Mastery, it’s the most glamorous unglamorous word.
Mastery is the celebration of sweaty armpits and red faces.
Mastery is the symptom of failing as many times as it takes to succeed.
Mastery is the glorification of repeating a successful action so many times it’s second nature.
Mastery is learning to improvise on the edge of everything that has become second nature. Just, cause, it makes it more alive, y’know?
Why should you seek mastery?
Well, first, remember this. Mastery is not perfection. Mastery is so far from perfection that a true master laughs in amusement at the comment, “You did that perfectly.”
You shouldn’t become a master because of a desire to achieve perfection. If you do, then the day you’ve achieved mastery will be the day you realize you’ve failed. And you will be very dissappointed. Because mastery isn’t perfection.
To figure out why you should seek mastery you first have to decide what it is.
According to the dictionary, mastery is,
“Comprehensive knowledge or skill in a subject or accomplishment.”
That seems doable. Let’s go with that.
How much better was your world when you learned to walk? How about talk? How about drive? Maybe learn a second language?
Take that answer, and apply it to the skill you’re considering and see if you might imagine a comparable benefit coming out of your new interest. That’s one possible reason of why you should master that skill. God knows it’ll be just as hard.
Are you fascinated by what you’re doing? Or just finding that it’s the thing you like to do?
This is another reason to achieve mastery. This is in relation to the old thought, “Whatever you find yourself doing, make sure you do it at the highest level you can.” Following this idea leads to a life that is at a higher level than if you didn’t follow it. That might sound obvious, but it’s not. In other words. If you like the thing, you might as well do the thing, and you might as well do it well. This is often considered a life approach that is most true to one’s inner child.
Do you like making people’s eyes light up in wonder?
This is another great reason. If you like making people’s eyes light up in wonder. That’s a worthy goal. And mastery of a skill or art can assist you in your desires. But don’t forget your original love. Remember that the reason you are achieving mastery is to make other’s eyes glow. Remember that the real skill you are trying to master is specifically to inspire others (aka, make their eyes glow). Not to do whatever that thing is that you’re doing. If you forget, you will one day wake up and realize you’ve spent the year in your apartment practicing, avoiding others, in order to master something that is only one step in your original desire. And you will be lost. You will have to reset your priorities and try again at the life thing. But keep trying. The ability to inspire others can change the world. It’s a worthy desire.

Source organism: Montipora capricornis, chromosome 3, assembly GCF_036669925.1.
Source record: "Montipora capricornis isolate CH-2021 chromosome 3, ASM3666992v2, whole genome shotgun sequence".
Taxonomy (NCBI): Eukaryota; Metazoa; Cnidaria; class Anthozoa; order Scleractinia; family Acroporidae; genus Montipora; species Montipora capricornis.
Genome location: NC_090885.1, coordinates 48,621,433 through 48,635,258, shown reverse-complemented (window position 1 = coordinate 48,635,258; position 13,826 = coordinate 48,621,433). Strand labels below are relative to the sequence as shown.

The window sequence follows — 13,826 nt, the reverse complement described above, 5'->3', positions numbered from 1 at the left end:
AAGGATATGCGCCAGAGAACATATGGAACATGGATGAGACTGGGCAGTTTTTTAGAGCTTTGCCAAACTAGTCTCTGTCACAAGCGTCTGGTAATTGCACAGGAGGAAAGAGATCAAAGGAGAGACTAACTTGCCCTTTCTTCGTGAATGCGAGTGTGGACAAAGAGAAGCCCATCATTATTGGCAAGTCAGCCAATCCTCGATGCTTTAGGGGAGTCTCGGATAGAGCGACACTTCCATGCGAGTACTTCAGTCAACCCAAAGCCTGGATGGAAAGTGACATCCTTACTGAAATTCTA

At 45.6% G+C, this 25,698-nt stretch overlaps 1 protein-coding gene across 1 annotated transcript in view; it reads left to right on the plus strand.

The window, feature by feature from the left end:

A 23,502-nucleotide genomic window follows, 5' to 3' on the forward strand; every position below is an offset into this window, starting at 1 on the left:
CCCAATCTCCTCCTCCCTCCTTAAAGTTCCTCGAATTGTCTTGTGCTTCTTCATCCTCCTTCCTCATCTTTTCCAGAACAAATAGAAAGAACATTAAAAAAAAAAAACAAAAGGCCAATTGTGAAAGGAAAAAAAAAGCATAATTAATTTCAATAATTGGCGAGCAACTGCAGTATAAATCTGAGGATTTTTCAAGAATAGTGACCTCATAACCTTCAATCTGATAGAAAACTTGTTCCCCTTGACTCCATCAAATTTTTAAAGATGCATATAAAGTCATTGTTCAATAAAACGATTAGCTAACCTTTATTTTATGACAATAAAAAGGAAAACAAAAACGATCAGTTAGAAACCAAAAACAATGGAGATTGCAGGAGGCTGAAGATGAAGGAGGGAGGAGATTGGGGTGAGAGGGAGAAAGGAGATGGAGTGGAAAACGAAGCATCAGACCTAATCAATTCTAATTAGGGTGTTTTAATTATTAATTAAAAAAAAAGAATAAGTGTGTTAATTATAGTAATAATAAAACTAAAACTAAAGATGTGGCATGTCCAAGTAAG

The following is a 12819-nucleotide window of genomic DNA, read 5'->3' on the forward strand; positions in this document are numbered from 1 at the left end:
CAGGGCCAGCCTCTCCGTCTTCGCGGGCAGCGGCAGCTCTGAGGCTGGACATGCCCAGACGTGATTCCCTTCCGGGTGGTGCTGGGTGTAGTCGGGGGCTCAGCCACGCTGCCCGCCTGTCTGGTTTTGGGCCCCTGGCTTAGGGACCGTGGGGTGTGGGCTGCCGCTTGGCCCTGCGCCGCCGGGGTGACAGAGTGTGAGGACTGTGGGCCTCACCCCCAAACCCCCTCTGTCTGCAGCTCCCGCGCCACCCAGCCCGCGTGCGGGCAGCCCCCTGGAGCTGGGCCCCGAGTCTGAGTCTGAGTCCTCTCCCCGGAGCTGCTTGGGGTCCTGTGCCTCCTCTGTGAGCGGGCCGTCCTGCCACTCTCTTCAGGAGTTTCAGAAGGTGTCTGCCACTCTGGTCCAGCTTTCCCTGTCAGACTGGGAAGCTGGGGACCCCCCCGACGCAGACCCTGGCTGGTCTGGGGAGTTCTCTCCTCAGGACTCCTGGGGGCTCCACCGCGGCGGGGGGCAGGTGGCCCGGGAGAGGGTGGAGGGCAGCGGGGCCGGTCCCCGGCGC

Basically, if you want to master the thing, master the thing.
If you don’t want to master the thing, don’t.
And if you want to master something else, but you think mastering the thing you are considering now will make it possible for you the master the thing you really want to master. Go ahead… but be really really careful.
I think it was James Altucher who said he majored in writing because he wanted to become a published author and get lots of girls, but instead he just got really good at writing. There’s an amusingly deep lesson there. Don’t assume one thing always leads to another. If you think you have to master something to get what you want, and that thing you’re trying to master isn’t the exact thing you want, be very careful. Because it might lead you down a path you don’t want to follow. If you’re certain it’s connected to what you want, go ahead.
Just make sure you pick one and move on. Waiting around to decide won’t get you any closer to the life you want.
There are a lot of other reasons to master something. But I’m getting bored of writing for today. Plus, I’m in a giant lobby with a bunch of other poor musicians waiting to see if I can get health insurance. My name might be called soon. And what do I know?
I know that mastery has a different definition for every person on the planet. But the results of the pursuit of that mastery are almost universally recognized.
I know that the reasons for achieving mastery are different for everyone. But it’s almost always a good idea to master something for some reason.
It usually comes down to a simple couple of questions:
Do you want to be better?
Will this make you better?
Go ahead, give it a try. You can always eat cake and sleep in late tomorrow. Oh wait, no. You’ve committed to a long-term project with no actual ending that requires you to function at your best at all times. Eat healthy, work out, think long term. And make sure not to have any more fun, ever.
This is a lie, you should always seek to derive enjoyment and meaning from your activities. All things in moderation including moderation. See you at the drinking competition this weekend.
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